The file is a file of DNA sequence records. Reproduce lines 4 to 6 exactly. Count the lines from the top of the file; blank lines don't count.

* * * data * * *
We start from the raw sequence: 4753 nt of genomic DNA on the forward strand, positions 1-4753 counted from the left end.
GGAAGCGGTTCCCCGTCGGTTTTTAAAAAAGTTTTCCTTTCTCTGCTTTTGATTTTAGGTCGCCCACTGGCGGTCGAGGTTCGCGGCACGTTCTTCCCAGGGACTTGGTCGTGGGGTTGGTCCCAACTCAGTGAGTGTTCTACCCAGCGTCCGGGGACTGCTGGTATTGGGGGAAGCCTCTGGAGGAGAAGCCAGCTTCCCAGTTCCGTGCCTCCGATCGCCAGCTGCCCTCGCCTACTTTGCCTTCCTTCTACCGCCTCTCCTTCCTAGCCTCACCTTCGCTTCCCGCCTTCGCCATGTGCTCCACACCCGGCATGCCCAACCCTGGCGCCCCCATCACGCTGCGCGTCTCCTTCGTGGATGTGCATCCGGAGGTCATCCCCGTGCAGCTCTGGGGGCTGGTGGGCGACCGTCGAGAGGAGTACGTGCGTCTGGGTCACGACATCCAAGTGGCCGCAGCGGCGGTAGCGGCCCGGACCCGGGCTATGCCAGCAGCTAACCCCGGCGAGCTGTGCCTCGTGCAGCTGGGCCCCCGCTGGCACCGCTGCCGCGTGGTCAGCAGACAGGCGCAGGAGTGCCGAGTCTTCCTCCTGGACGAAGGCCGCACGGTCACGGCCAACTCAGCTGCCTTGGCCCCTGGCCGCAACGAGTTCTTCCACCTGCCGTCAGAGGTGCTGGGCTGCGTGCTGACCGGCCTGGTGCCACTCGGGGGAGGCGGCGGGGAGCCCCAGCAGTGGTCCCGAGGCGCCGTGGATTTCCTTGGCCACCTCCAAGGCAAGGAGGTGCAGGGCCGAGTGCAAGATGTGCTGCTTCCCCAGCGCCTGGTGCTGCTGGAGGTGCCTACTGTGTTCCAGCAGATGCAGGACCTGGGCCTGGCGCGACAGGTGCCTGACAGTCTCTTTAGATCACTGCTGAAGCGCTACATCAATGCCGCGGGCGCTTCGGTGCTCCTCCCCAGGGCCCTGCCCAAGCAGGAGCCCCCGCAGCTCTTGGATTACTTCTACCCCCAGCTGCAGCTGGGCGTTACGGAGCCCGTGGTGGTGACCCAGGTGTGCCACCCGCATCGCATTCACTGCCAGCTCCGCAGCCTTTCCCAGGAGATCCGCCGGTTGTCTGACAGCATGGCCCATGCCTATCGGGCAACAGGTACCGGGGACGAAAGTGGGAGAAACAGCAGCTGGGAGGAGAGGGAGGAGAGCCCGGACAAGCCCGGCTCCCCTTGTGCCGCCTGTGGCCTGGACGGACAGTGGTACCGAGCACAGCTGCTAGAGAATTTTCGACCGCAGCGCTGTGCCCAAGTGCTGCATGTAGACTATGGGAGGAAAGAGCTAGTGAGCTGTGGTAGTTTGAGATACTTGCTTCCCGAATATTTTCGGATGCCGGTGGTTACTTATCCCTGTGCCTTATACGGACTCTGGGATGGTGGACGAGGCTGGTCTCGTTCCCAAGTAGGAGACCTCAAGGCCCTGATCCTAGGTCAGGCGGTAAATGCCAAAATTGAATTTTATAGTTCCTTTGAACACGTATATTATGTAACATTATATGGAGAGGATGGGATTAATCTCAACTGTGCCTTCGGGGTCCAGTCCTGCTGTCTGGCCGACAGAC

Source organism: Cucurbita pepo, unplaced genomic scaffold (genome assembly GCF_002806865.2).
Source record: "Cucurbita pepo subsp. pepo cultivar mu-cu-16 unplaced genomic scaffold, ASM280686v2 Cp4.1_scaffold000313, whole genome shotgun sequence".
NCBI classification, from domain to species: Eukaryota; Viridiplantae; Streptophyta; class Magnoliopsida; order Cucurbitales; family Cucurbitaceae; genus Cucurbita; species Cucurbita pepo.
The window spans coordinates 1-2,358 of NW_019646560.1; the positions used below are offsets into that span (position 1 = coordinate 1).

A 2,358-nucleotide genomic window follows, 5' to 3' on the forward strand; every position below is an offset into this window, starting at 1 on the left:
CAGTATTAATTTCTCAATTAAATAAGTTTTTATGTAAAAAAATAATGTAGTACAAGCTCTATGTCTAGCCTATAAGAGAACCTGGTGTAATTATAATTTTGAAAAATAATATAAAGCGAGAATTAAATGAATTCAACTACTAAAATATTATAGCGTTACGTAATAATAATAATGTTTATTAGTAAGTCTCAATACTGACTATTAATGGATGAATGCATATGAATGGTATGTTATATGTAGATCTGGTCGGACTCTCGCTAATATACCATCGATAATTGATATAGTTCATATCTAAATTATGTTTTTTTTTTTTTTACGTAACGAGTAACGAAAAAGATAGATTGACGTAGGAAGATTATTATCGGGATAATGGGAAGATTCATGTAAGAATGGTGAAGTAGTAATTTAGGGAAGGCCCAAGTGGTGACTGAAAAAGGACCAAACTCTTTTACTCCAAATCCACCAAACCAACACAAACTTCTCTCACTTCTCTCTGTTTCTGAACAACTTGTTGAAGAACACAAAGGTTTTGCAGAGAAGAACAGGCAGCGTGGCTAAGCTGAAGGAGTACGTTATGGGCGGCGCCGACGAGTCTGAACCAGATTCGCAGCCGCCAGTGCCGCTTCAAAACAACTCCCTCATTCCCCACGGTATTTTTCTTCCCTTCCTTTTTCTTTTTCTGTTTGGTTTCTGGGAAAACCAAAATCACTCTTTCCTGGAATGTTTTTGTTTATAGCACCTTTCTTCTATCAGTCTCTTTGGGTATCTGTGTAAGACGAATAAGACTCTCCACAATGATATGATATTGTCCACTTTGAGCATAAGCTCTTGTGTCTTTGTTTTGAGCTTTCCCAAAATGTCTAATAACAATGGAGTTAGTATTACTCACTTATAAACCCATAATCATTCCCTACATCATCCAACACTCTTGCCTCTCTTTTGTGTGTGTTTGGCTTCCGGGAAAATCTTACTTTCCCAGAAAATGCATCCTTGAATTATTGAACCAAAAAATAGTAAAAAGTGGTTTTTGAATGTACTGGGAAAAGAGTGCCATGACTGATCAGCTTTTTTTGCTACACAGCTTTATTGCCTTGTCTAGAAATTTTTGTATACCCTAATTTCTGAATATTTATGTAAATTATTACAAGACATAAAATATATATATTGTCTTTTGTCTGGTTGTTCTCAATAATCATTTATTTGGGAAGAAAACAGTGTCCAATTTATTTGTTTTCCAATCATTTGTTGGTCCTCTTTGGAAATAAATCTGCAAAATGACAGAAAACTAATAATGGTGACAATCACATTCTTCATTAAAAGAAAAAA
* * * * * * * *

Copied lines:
Source record: "Cucurbita pepo subsp. pepo cultivar mu-cu-16 unplaced genomic scaffold, ASM280686v2 Cp4.1_scaffold000313, whole genome shotgun sequence".
NCBI classification, from domain to species: Eukaryota; Viridiplantae; Streptophyta; class Magnoliopsida; order Cucurbitales; family Cucurbitaceae; genus Cucurbita; species Cucurbita pepo.
The window spans coordinates 1-2,358 of NW_019646560.1; the positions used below are offsets into that span (position 1 = coordinate 1).